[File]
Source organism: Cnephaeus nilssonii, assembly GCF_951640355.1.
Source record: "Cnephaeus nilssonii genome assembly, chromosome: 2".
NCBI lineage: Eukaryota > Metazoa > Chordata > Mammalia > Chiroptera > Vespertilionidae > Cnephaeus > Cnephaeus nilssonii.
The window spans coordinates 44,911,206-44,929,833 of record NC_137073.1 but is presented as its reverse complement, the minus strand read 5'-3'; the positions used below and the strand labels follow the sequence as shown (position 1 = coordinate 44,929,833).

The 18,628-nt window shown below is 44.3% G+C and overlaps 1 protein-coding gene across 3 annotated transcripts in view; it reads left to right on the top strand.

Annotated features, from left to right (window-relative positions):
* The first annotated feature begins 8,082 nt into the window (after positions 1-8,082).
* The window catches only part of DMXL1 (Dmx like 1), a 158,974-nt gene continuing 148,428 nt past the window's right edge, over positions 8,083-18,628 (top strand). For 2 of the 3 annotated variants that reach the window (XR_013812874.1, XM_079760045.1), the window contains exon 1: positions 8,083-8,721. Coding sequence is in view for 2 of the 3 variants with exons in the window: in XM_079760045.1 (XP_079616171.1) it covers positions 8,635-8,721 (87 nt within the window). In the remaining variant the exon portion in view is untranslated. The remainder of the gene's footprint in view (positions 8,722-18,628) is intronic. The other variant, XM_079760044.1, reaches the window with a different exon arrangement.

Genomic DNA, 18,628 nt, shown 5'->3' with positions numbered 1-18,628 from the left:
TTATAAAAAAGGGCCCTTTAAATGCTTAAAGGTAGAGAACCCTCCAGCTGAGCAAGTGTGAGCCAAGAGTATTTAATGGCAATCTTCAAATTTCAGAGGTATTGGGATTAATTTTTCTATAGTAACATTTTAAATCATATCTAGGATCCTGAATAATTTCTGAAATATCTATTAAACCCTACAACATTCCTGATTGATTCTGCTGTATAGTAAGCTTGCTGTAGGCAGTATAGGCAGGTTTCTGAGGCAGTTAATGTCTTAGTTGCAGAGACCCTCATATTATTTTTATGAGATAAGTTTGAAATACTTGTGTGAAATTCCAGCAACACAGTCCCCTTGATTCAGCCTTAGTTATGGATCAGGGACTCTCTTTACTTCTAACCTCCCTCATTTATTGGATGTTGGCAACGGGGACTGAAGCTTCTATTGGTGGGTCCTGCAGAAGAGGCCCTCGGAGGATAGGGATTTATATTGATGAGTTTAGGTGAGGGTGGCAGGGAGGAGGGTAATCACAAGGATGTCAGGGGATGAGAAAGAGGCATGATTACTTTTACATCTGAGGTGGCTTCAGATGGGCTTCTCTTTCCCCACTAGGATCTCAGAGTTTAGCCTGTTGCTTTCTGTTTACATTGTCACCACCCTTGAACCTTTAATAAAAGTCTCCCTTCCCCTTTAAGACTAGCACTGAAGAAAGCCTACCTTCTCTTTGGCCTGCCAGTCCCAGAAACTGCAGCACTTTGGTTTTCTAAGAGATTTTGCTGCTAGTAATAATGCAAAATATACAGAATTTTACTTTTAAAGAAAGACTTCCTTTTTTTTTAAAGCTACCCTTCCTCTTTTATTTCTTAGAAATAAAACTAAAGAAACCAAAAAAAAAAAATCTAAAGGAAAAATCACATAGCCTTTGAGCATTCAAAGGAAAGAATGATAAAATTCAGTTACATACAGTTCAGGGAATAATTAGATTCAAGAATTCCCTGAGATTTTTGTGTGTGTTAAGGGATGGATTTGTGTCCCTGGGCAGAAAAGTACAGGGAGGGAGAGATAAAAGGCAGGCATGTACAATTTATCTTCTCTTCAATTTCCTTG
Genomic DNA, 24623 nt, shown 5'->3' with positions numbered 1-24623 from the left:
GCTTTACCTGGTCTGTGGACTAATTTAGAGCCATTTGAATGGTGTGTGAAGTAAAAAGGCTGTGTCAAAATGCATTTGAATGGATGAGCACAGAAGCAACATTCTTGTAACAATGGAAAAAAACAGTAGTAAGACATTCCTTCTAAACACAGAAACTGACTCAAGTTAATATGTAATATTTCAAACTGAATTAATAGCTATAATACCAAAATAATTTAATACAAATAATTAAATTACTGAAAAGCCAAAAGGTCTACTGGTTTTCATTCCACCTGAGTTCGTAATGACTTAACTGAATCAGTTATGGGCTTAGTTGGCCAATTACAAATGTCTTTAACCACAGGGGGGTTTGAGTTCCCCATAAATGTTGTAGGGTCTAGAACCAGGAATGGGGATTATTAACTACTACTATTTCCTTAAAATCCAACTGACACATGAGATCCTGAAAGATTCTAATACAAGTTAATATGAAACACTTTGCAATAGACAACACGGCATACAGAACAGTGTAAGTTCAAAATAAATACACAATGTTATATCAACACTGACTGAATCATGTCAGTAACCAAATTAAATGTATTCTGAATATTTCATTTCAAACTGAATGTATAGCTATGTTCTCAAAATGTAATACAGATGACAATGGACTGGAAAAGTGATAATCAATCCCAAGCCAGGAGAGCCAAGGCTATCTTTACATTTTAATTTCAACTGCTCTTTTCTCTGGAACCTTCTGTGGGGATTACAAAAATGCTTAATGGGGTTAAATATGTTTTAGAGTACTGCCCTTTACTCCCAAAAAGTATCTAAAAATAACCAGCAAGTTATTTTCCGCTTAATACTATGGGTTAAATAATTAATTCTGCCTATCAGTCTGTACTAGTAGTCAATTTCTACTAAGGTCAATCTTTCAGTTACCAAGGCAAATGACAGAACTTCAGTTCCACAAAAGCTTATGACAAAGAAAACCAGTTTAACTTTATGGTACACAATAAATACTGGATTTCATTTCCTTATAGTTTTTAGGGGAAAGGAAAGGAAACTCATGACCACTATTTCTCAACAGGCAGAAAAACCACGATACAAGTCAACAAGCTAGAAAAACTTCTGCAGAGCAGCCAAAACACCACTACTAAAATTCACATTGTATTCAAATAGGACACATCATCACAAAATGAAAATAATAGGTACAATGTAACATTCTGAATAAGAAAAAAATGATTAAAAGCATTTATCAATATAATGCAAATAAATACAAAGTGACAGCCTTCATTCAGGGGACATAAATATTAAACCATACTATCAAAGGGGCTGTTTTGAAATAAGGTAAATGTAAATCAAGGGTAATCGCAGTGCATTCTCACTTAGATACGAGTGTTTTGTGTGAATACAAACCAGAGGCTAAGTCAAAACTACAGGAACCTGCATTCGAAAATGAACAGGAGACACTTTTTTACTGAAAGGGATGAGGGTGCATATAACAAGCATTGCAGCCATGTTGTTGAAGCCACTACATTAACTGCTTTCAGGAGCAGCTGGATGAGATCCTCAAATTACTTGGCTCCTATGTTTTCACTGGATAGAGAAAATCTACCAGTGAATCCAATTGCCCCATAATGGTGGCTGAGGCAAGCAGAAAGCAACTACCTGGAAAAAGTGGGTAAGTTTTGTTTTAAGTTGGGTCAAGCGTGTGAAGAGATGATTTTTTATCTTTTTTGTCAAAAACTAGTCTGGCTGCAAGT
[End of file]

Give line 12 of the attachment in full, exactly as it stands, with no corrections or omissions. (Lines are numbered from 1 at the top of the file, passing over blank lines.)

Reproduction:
GCTTTACCTGGTCTGTGGACTAATTTAGAGCCATTTGAATGGTGTGTGAAGTAAAAAGGCTGTGTCAAAATGCATTTGAATGGATGAGCACAGAAGCAACATTCTTGTAACAATGGAAAAAAACAGTAGTAAGACATTCCTTCTAAACACAGAAACTGACTCAAGTTAATATGTAATATTTCAAACTGAATTAATAGCTATAATACCAAAATAATTTAATACAAATAATTAAATTACTGAAAAGCCAAAAGGTCTACTGGTTTTCATTCCACCTGAGTTCGTAATGACTTAACTGAATCAGTTATGGGCTTAGTTGGCCAATTACAAATGTCTTTAACCACAGGGGGGTTTGAGTTCCCCATAAATGTTGTAGGGTCTAGAACCAGGAATGGGGATTATTAACTACTACTATTTCCTTAAAATCCAACTGACACATGAGATCCTGAAAGATTCTAATACAAGTTAATATGAAACACTTTGCAATAGACAACACGGCATACAGAACAGTGTAAGTTCAAAATAAATACACAATGTTATATCAACACTGACTGAATCATGTCAGTAACCAAATTAAATGTATTCTGAATATTTCATTTCAAACTGAATGTATAGCTATGTTCTCAAAATGTAATACAGATGACAATGGACTGGAAAAGTGATAATCAATCCCAAGCCAGGAGAGCCAAGGCTATCTTTACATTTTAATTTCAACTGCTCTTTTCTCTGGAACCTTCTGTGGGGATTACAAAAATGCTTAATGGGGTTAAATATGTTTTAGAGTACTGCCCTTTACTCCCAAAAAGTATCTAAAAATAACCAGCAAGTTATTTTCCGCTTAATACTATGGGTTAAATAATTAATTCTGCCTATCAGTCTGTACTAGTAGTCAATTTCTACTAAGGTCAATCTTTCAGTTACCAAGGCAAATGACAGAACTTCAGTTCCACAAAAGCTTATGACAAAGAAAACCAGTTTAACTTTATGGTACACAATAAATACTGGATTTCATTTCCTTATAGTTTTTAGGGGAAAGGAAAGGAAACTCATGACCACTATTTCTCAACAGGCAGAAAAACCACGATACAAGTCAACAAGCTAGAAAAACTTCTGCAGAGCAGCCAAAACACCACTACTAAAATTCACATTGTATTCAAATAGGACACATCATCACAAAATGAAAATAATAGGTACAATGTAACATTCTGAATAAGAAAAAAATGATTAAAAGCATTTATCAATATAATGCAAATAAATACAAAGTGACAGCCTTCATTCAGGGGACATAAATATTAAACCATACTATCAAAGGGGCTGTTTTGAAATAAGGTAAATGTAAATCAAGGGTAATCGCAGTGCATTCTCACTTAGATACGAGTGTTTTGTGTGAATACAAACCAGAGGCTAAGTCAAAACTACAGGAACCTGCATTCGAAAATGAACAGGAGACACTTTTTTACTGAAAGGGATGAGGGTGCATATAACAAGCATTGCAGCCATGTTGTTGAAGCCACTACATTAACTGCTTTCAGGAGCAGCTGGATGAGATCCTCAAATTACTTGGCTCCTATGTTTTCACTGGATAGAGAAAATCTACCAGTGAATCCAATTGCCCCATAATGGTGGCTGAGGCAAGCAGAAAGCAACTACCTGGAAAAAGTGGGTAAGTTTTGTTTTAAGTTGGGTCAAGCGTGTGAAGAGATGATTTTTTATCTTTTTTGTCAAAAACTAGTCTGGCTGCAAGT